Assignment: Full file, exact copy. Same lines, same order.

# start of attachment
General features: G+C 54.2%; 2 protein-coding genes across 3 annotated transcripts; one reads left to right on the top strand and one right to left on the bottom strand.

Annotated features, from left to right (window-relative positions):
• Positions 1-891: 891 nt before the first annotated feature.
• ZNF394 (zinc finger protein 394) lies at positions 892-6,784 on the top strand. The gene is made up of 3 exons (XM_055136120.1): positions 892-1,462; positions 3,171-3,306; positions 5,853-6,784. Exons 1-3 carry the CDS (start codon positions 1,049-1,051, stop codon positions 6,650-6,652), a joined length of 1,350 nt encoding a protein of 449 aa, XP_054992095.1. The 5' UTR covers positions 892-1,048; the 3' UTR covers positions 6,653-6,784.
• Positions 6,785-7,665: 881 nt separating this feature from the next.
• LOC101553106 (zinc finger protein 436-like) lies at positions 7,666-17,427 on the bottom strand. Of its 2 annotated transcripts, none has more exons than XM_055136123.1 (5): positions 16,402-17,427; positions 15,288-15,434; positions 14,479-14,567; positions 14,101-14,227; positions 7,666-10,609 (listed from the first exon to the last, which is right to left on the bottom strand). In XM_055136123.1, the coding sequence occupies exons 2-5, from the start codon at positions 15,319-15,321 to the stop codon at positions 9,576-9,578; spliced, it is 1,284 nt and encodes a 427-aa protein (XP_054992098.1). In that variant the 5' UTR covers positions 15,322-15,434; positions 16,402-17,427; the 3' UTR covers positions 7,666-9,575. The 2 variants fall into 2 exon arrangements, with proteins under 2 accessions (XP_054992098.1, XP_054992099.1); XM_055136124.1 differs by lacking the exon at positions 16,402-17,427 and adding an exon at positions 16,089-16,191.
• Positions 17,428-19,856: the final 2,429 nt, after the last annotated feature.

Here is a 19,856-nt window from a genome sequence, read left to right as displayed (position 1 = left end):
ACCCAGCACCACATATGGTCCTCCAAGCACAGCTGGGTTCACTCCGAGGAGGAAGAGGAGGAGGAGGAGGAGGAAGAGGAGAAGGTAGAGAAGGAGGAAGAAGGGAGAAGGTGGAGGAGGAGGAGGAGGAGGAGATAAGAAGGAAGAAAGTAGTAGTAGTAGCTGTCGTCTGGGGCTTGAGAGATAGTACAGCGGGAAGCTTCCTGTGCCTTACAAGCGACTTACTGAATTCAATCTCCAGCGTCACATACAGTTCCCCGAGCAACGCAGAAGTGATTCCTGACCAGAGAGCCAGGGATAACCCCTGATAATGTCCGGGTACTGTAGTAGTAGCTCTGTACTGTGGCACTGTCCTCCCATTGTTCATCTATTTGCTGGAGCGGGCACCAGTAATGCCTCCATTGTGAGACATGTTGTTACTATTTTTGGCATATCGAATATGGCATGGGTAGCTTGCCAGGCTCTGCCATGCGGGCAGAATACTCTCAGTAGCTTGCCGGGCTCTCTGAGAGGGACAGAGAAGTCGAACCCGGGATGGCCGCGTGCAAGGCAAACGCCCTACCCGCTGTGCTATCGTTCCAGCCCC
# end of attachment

General features: G+C 54.2%; 2 protein-coding genes across 3 annotated transcripts; one reads left to right on the top strand and one right to left on the bottom strand.

Annotated features, from left to right (window-relative positions):
• Positions 1-891: 891 nt before the first annotated feature.
• ZNF394 (zinc finger protein 394) lies at positions 892-6,784 on the top strand. The gene is made up of 3 exons (XM_055136120.1): positions 892-1,462; positions 3,171-3,306; positions 5,853-6,784. Exons 1-3 carry the CDS (start codon positions 1,049-1,051, stop codon positions 6,650-6,652), a joined length of 1,350 nt encoding a protein of 449 aa, XP_054992095.1. The 5' UTR covers positions 892-1,048; the 3' UTR covers positions 6,653-6,784.
• Positions 6,785-7,665: 881 nt separating this feature from the next.
• LOC101553106 (zinc finger protein 436-like) lies at positions 7,666-17,427 on the bottom strand. Of its 2 annotated transcripts, none has more exons than XM_055136123.1 (5): positions 16,402-17,427; positions 15,288-15,434; positions 14,479-14,567; positions 14,101-14,227; positions 7,666-10,609 (listed from the first exon to the last, which is right to left on the bottom strand). In XM_055136123.1, the coding sequence occupies exons 2-5, from the start codon at positions 15,319-15,321 to the stop codon at positions 9,576-9,578; spliced, it is 1,284 nt and encodes a 427-aa protein (XP_054992098.1). In that variant the 5' UTR covers positions 15,322-15,434; positions 16,402-17,427; the 3' UTR covers positions 7,666-9,575. The 2 variants fall into 2 exon arrangements, with proteins under 2 accessions (XP_054992098.1, XP_054992099.1); XM_055136124.1 differs by lacking the exon at positions 16,402-17,427 and adding an exon at positions 16,089-16,191.
• Positions 17,428-19,856: the final 2,429 nt, after the last annotated feature.

Here is a 19,856-nt window from a genome sequence, read left to right as displayed (position 1 = left end):
ACCCAGCACCACATATGGTCCTCCAAGCACAGCTGGGTTCACTCCGAGGAGGAAGAGGAGGAGGAGGAGGAGGAAGAGGAGAAGGTAGAGAAGGAGGAAGAAGGGAGAAGGTGGAGGAGGAGGAGGAGGAGGAGATAAGAAGGAAGAAAGTAGTAGTAGTAGCTGTCGTCTGGGGCTTGAGAGATAGTACAGCGGGAAGCTTCCTGTGCCTTACAAGCGACTTACTGAATTCAATCTCCAGCGTCACATACAGTTCCCCGAGCAACGCAGAAGTGATTCCTGACCAGAGAGCCAGGGATAACCCCTGATAATGTCCGGGTACTGTAGTAGTAGCTCTGTACTGTGGCACTGTCCTCCCATTGTTCATCTATTTGCTGGAGCGGGCACCAGTAATGCCTCCATTGTGAGACATGTTGTTACTATTTTTGGCATATCGAATATGGCATGGGTAGCTTGCCAGGCTCTGCCATGCGGGCAGAATACTCTCAGTAGCTTGCCGGGCTCTCTGAGAGGGACAGAGAAGTCGAACCCGGGATGGCCGCGTGCAAGGCAAACGCCCTACCCGCTGTGCTATCGTTCCAGCCCC